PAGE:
*This one summarizes what I've captured from Chapter 14 of "Causal Inference for Statistics, Social, and Biomedical Sciences: An Introduction" book by Guido W. Imbens and Donald B. Rubin.*

Few shortcuts I've used:

- T - shortcut for treatment group
- C - shortcut for control group

Covered sections and their summary:

- 14.1 Introduces why adjusting for differences in the covariate distributions is needed
- 14.2 Goes over a case with two univariate distributions
- 14.3 Goes over a case with two multivariate distributions
- 14.4 Explains the role of propensity of scores in assessing the overlap of covariate distributions
- 14.5 Provides a measure to assess if each treatment/control unit has an identical non-treated/treated twin
- 14.6 Provides examples (skipped)

### 1. Why do we need to adjust for differences in the covariate distributions?

If there is a region in the covariate space where T has relatively few units/samples or C has relatively few units/samples, our inferences in that region will largely depend on extrapolation, thus will be less credible compared to inferences of regions where both T and C have substantial overlap in the covariates distribution.

Example:*Covariate space #1: *

- T has 5 males with age<=18
- C has 55 males with age<=18.

*Covariate space #2:*

- T has 55 males age>18 and age<=30
- C has 60 males age>18 and age<=30

In the above example, our inferences for the covariate space #2 will be more credible than our inferences for the covariate space #1.

To note, even in cases when there is there is no confounding (unconfoundedness), this is still a fundamental issue. However, if we have a completely randomized experiment, we can expect the distribution of covariates to be similar per definition, and thus, less risks of stumbling upon this issue.

### 2. Assessing overlap of univariate distributions

**1. Comparing differences in location of two distributions**

Given two univariate probability distributions fc(x) and ft(x) with means μc and μt, and variances σc2 and σt2, we can estimate the differences in locations of the two distributions with:

, which is a normalized measure of difference of two distributions. To note, this is different from the t-statistic that tests whether the data contain sufficient info to support the hypothesis that two covariate means in T and C are different:

To our purposes, we don’t care about testing if we have __enough data to check if means are different__ between T&C. Instead, we care about understanding if the differences between the distributions are so large that we need to fix the issue, and at the same time, check what kind of adjustment methods are required for the problem at hand. **2. Comparing measures of dispersion of two distributions**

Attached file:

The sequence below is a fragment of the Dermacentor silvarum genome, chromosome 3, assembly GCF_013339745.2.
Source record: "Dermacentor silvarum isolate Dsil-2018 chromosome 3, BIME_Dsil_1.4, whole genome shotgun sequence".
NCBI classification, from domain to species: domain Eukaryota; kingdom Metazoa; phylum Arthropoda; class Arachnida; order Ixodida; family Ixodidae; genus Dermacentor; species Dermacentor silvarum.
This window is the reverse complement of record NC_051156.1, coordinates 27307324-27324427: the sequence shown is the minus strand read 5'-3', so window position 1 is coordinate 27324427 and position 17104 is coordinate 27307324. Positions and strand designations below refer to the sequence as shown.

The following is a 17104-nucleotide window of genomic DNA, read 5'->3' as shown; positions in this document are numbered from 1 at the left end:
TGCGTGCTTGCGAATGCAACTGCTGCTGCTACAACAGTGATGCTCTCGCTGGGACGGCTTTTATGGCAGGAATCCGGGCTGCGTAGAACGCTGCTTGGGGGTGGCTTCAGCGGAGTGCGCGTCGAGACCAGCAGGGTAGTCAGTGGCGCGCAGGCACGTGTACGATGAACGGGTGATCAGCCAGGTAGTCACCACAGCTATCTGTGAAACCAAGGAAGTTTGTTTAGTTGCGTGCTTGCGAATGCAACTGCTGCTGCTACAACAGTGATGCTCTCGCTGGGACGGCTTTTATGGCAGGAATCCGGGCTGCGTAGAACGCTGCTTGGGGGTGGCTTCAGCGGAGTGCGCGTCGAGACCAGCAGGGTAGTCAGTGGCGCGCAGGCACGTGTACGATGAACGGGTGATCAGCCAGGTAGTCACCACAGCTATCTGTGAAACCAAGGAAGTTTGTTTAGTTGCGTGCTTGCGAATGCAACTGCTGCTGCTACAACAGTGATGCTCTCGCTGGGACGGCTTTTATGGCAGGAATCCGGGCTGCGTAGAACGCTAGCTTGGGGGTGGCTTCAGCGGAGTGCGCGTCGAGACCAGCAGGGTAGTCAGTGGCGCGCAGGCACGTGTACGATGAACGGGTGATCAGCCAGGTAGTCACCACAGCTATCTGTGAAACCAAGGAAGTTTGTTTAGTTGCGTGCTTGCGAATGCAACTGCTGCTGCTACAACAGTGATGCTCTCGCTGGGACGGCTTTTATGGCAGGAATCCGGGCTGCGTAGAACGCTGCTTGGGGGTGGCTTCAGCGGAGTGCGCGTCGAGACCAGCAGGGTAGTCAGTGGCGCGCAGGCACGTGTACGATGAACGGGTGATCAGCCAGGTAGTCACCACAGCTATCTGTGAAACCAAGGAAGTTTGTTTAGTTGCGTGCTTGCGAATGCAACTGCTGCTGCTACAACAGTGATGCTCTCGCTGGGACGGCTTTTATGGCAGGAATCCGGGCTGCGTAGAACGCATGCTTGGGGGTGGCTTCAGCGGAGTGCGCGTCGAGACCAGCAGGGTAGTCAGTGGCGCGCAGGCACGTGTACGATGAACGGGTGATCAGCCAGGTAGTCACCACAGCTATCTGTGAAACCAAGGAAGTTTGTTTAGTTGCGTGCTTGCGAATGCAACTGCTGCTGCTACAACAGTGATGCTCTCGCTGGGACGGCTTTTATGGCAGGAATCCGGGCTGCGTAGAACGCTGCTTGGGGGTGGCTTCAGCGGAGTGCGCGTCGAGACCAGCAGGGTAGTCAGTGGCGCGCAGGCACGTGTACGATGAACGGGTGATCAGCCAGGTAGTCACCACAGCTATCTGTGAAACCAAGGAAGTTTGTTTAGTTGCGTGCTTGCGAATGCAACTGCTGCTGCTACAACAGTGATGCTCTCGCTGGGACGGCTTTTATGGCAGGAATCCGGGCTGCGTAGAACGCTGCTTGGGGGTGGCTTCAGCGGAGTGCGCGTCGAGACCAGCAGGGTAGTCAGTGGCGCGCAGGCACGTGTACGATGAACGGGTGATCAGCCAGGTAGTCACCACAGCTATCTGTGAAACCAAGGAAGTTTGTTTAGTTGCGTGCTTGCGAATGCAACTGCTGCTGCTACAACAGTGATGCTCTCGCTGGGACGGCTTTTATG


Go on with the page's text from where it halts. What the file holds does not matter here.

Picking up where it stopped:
The log difference in the standard deviations helps to understand the difference in dispersion:

, we take the log because its more normally distributed compared to simple difference or ratio of standard deviations.**3. Comparing the tail overlaps of two distributions**

To understand the overlap of covariate distributions in the tail regions, we can calculate the fraction of treatment units that exist in the tails of the distribution of covariate values in the control.

One method is to choose an arbitrary tail boundary, e.g. α=0.05 and calculate the probability mass of T’s covariate distribution outside the α/2 and 1−α/2 quantiles of the C’s covariate distribution:

, where Ft and Fc represent the CDFs of the T and C covariates’ distributions. We can do the same for C, where we calculate the probability mass of C’s covariate distribution outside the α/2 and 1−α/2 quantiles of the T’s covariate distribution:

The intuition here is that it is relatively easy to impute outcomes values of either T or C units in the dense regions of the distribution (e.g. near the mean of a normal distribution where majority of samples are concentrated), while it is harder at the tail regions where only few units exist. One can refer to the following two distributions as an example of two differently dispersed covariates’ distributions:

Last but not least, here’s how to interpret the values:

- πcα=πtα=α happens for a completely randomized experiment, where only α∗100% of units have covariate values that make us cry (i.e. difficult to impute the missing potential outcomes of a group).
- if πtα>α, it will be relatively difficult to impute/predict the missing potential outcomes for the control units (more treatment units exist in the tail region of the control group’s covariate distribution).
- if πtα>α, it will be relatively difficult to impute/predict the missing potential outcomes for the control units (more treatment units exist in the tail region of the control group’s covariate distribution).

### 3. Assessing overlap of multivariate distributions